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I reviewed The Visitor in this weekâs issue, and it's one of those small films with a big heart that features an impressive ensemble acting performance. Above all else, Richard Jenkins gives one of those subdued performances that in some ways is brilliant in its subtlety, as a college professor who has become detached from the real world after his wife dies.
But while itâs a great performance, I couldnât help but think about how the college professor has become the poster boy for middle-age angst in film. The fact that he drives a Volvo is almost equally cringing, but I digress. (FULL DISCLOSURE: My dad was a college professor for 40 years, so this subject cuts a little close to the bone for me.)
I thought about other college professors in movies over the years, and it's obvious theyâve fit into neat little âtypes.â For example â¦
* THE PROFESSOR AS IMPOTENT FAILURE â In retrospect, I guess I might have been a bit traumatized when I saw Who's Afraid of Virginia Woolf?, as a kid. I mean, what a gruesome war between Richard Burton (as the professor George) and Elizabeth Taylor (his wife, Martha) in the film version of Edward Albee's stage drama. One of the greatest moments is when Martha starts telling Nick (George Segal) what a âflopâ the once-promising George has been as a faculty member â that George "didnât have the stuff.â Say hello to the shrinking penis! The only thing more horrifying than Taylorâs carping is watching Burton shrivel and fume all at once. âAssociate professorâ? Ouch! It's enough to drive an academic to drink, but more on that later.
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* THE PROFESSOR AS SELF-ABSORBED, NEEDY BASTARD â Nobody proved that more comically than Jeff Daniels in The Squid and the Whale, particularly the way he bosses his son Walt (as in Whitman?) around while spewing his pompous, literary-referencing bile. It would also go with it that theyâre generally unhealthy, as we see with Daniels in this scene with Jesse Eisenberg in a hospital. Do these guys ever eat right? What, too much escargot?Itâs enough to make a son run away in terror.
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* THE PROFESSOR AS TYRANT â Of course they're tyrants! After all, the entire class is at their whim. Students hang on their every word. Why shouldnât they treat them like pathetic sheep, and bend them to their will? John Housemanâs Professor Kingsfield is the classic example, starting right off at the beginning of The Paper Chase, in which he humiliates an unprepared Mr. Hart (Timothy Bottoms) and shows off his own legal acumen just for good measure. Iâm sure this film divided viewers, with one half spending the movie pleading for Kingsfield to give the kid a break already (or grow a heart) and the other half wanting Hart to stop being such a feckless whiny dweeb (or grow a pair). This film literally separates the men from the boys.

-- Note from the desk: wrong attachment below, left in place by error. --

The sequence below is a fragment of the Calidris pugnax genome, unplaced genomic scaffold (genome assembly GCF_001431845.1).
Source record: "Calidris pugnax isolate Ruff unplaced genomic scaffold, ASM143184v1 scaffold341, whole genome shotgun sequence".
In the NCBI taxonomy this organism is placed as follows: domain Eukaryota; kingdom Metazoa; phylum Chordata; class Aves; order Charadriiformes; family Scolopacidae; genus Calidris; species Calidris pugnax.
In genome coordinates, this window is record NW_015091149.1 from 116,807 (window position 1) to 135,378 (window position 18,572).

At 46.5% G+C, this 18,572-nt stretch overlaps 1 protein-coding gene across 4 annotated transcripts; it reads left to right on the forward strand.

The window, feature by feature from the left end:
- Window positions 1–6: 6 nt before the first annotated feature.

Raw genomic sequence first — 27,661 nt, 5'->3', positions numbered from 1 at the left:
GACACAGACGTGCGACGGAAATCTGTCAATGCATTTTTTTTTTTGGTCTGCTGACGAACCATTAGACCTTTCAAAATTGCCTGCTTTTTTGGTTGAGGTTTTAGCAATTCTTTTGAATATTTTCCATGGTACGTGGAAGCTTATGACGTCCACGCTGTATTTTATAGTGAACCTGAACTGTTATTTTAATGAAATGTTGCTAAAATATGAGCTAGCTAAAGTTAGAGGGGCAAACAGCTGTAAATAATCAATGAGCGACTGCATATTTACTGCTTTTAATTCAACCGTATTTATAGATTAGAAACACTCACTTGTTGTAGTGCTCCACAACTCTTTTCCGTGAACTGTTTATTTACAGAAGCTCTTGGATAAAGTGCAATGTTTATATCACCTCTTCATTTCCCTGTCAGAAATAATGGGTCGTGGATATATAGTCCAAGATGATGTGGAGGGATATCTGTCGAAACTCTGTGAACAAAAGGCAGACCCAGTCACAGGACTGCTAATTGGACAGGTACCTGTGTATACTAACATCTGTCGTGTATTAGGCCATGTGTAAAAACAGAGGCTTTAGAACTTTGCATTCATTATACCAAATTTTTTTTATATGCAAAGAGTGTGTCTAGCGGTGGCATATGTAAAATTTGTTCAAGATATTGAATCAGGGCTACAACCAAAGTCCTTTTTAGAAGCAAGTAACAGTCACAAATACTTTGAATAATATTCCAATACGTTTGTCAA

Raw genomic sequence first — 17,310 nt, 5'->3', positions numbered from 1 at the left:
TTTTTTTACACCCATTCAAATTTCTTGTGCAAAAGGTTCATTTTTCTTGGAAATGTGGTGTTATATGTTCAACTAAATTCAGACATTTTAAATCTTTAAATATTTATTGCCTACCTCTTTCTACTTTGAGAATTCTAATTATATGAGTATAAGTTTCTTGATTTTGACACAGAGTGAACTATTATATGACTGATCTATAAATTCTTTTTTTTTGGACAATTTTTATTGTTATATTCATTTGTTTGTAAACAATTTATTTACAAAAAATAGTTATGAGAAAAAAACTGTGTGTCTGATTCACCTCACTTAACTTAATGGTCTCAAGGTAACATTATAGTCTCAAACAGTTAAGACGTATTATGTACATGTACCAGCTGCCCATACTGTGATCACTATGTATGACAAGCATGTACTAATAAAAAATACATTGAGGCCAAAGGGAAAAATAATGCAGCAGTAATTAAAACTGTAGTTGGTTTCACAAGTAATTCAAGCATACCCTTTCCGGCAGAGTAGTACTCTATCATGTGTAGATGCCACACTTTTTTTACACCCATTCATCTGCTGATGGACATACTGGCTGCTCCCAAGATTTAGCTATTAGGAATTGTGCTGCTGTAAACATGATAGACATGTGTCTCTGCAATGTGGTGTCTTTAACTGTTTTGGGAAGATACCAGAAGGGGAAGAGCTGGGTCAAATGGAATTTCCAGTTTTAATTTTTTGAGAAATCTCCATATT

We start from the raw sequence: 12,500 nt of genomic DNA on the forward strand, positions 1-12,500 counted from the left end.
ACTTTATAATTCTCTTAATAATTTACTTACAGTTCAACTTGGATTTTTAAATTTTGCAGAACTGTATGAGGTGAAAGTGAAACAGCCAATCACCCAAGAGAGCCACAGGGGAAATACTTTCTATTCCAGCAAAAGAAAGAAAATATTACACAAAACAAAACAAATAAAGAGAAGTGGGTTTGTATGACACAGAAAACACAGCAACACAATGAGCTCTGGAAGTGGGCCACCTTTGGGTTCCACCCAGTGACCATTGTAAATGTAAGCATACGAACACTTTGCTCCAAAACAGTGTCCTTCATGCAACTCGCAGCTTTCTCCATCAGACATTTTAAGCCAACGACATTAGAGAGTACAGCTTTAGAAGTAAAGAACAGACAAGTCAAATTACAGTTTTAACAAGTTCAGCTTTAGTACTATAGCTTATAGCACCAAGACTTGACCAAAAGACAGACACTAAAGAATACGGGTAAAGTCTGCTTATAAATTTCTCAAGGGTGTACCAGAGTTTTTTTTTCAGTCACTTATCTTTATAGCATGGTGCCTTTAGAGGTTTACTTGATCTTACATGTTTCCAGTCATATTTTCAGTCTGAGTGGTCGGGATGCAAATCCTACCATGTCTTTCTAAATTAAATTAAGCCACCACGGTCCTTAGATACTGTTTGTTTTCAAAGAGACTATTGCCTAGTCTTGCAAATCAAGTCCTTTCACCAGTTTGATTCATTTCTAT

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* THE PROFESSOR AS MADMAN â Professors, according to Hollywood, are not conveyors of knowledge so much as they are opinionated crazies. Itâs their way or the highway; class discussion is just a prop for their unchangeable theories. And God help a student if they came up with an opinion of their own and/or one that challenged the professorâs own. Of course, the beauty of this scene from Back to School is in the fact that the student, a vapid coed, simply regurgitates an oft-repeated theory about why the U.S. lost the Vietnam War. Forget that that theory is a much-accepted theory. The important thing is that it sets off Sam Kinison in one of the movieâs best scenes. (I would have loved to sit in on this class.)
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* THE PROFESSOR AS ADDICT â Name one movie in which a professor isnât some kind of boozer or pill-popper â¦ OK, maybe thatâs a bit of an overstatement. But clearly years of being one-book wonders and being isolated in that ivory tower has done a number on our heroes of academia. So disillusioned are they from years of delivering unappreciated lectures, struggles for tenure and endless writerâs block to finish that second novel that the only answer is in a bottle or a vial. Which is how Michael Douglasâ character kicks off this scene from The Wonder Boys. (And arenât like half of cinemaâs professors just absolutely fashion-challenged?!?)
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* THE PROFESSOR AS AWKWARD LOVER â As we see in Who's Afraid of Virginia Woolf?, professors donât make the best husbands in the world. Their nose is buried so deep in their research (and the deanâs ass) and so consumed with cranking out their next novel that they wouldnât dare do something as awful as romance their wife properly. I was hoping to find better examples of this from the underrated Carl Franklin movie One True Thing, but here we see William Hurt (looking unrelentingly professorial) trying to be sweet to his cancer-stricken wife while their kids (Tom Everett Scott, Renee Zellweger) look on with mixed reactions. (Hint: Zellwegerâs the journalist.)
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* THE PROFESSOR AS LATENT KILLER â Admit it: You had to wonder about at least one of your professors finally going off the deep end and putting the smackdown on that one student who pushed all the wrong buttons. Because professors are such miserable failures, they must take all that frustration out on someone. Why not a student? David Mametâs Oleanna is arguably the most uncomfortable of his vast canon of uncomfortable works, most notably thanks to this harrowing scene in which William H. Macy really looks like heâs going to kill the student of the filmâs title.
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